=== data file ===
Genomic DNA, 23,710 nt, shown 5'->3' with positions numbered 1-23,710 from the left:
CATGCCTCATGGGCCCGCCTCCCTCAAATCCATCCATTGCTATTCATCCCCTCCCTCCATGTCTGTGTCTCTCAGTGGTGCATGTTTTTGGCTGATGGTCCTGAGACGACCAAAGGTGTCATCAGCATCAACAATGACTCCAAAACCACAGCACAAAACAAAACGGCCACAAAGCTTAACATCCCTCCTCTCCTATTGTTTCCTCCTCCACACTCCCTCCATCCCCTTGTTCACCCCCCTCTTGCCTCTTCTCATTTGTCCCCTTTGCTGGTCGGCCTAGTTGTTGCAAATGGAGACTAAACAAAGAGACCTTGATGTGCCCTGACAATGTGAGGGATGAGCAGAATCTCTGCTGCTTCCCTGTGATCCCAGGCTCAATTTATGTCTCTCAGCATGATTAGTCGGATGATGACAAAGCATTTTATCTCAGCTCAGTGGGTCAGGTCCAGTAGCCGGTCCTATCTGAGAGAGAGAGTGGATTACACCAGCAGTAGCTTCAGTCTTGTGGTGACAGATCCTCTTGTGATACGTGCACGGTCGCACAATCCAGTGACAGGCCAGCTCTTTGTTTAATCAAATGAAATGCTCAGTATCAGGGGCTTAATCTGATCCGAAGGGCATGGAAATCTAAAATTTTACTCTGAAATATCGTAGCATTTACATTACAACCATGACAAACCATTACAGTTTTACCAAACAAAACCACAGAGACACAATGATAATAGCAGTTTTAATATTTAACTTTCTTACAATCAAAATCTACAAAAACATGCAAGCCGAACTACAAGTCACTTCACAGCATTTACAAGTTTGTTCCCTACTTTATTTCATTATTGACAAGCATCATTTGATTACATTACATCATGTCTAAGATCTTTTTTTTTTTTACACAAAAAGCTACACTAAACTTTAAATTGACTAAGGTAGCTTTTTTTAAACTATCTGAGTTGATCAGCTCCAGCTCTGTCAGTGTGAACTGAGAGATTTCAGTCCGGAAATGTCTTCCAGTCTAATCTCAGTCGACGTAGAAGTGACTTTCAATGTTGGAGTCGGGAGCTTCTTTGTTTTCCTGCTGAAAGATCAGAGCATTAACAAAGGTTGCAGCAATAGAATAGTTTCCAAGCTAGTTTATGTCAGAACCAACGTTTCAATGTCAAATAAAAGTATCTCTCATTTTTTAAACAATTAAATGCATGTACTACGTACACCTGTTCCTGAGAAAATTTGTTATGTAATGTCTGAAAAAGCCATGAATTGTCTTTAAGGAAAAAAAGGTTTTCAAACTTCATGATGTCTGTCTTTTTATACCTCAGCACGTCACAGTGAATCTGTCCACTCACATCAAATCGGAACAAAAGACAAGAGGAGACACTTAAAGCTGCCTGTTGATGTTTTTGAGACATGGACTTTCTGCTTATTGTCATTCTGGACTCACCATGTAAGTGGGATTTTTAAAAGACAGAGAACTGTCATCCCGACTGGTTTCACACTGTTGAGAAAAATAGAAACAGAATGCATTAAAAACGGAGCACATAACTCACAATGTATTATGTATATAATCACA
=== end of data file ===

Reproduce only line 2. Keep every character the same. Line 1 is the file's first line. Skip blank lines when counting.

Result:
CATGCCTCATGGGCCCGCCTCCCTCAAATCCATCCATTGCTATTCATCCCCTCCCTCCATGTCTGTGTCTCTCAGTGGTGCATGTTTTTGGCTGATGGTCCTGAGACGACCAAAGGTGTCATCAGCATCAACAATGACTCCAAAACCACAGCACAAAACAAAACGGCCACAAAGCTTAACATCCCTCCTCTCCTATTGTTTCCTCCTCCACACTCCCTCCATCCCCTTGTTCACCCCCCTCTTGCCTCTTCTCATTTGTCCCCTTTGCTGGTCGGCCTAGTTGTTGCAAATGGAGACTAAACAAAGAGACCTTGATGTGCCCTGACAATGTGAGGGATGAGCAGAATCTCTGCTGCTTCCCTGTGATCCCAGGCTCAATTTATGTCTCTCAGCATGATTAGTCGGATGATGACAAAGCATTTTATCTCAGCTCAGTGGGTCAGGTCCAGTAGCCGGTCCTATCTGAGAGAGAGAGTGGATTACACCAGCAGTAGCTTCAGTCTTGTGGTGACAGATCCTCTTGTGATACGTGCACGGTCGCACAATCCAGTGACAGGCCAGCTCTTTGTTTAATCAAATGAAATGCTCAGTATCAGGGGCTTAATCTGATCCGAAGGGCATGGAAATCTAAAATTTTACTCTGAAATATCGTAGCATTTACATTACAACCATGACAAACCATTACAGTTTTACCAAACAAAACCACAGAGACACAATGATAATAGCAGTTTTAATATTTAACTTTCTTACAATCAAAATCTACAAAAACATGCAAGCCGAACTACAAGTCACTTCACAGCATTTACAAGTTTGTTCCCTACTTTATTTCATTATTGACAAGCATCATTTGATTACATTACATCATGTCTAAGATCTTTTTTTTTTTTACACAAAAAGCTACACTAAACTTTAAATTGACTAAGGTAGCTTTTTTTAAACTATCTGAGTTGATCAGCTCCAGCTCTGTCAGTGTGAACTGAGAGATTTCAGTCCGGAAATGTCTTCCAGTCTAATCTCAGTCGACGTAGAAGTGACTTTCAATGTTGGAGTCGGGAGCTTCTTTGTTTTCCTGCTGAAAGATCAGAGCATTAACAAAGGTTGCAGCAATAGAATAGTTTCCAAGCTAGTTTATGTCAGAACCAACGTTTCAATGTCAAATAAAAGTATCTCTCATTTTTTAAACAATTAAATGCATGTACTACGTACACCTGTTCCTGAGAAAATTTGTTATGTAATGTCTGAAAAAGCCATGAATTGTCTTTAAGGAAAAAAAGGTTTTCAAACTTCATGATGTCTGTCTTTTTATACCTCAGCACGTCACAGTGAATCTGTCCACTCACATCAAATCGGAACAAAAGACAAGAGGAGACACTTAAAGCTGCCTGTTGATGTTTTTGAGACATGGACTTTCTGCTTATTGTCATTCTGGACTCACCATGTAAGTGGGATTTTTAAAAGACAGAGAACTGTCATCCCGACTGGTTTCACACTGTTGAGAAAAATAGAAACAGAATGCATTAAAAACGGAGCACATAACTCACAATGTATTATGTATATAATCACA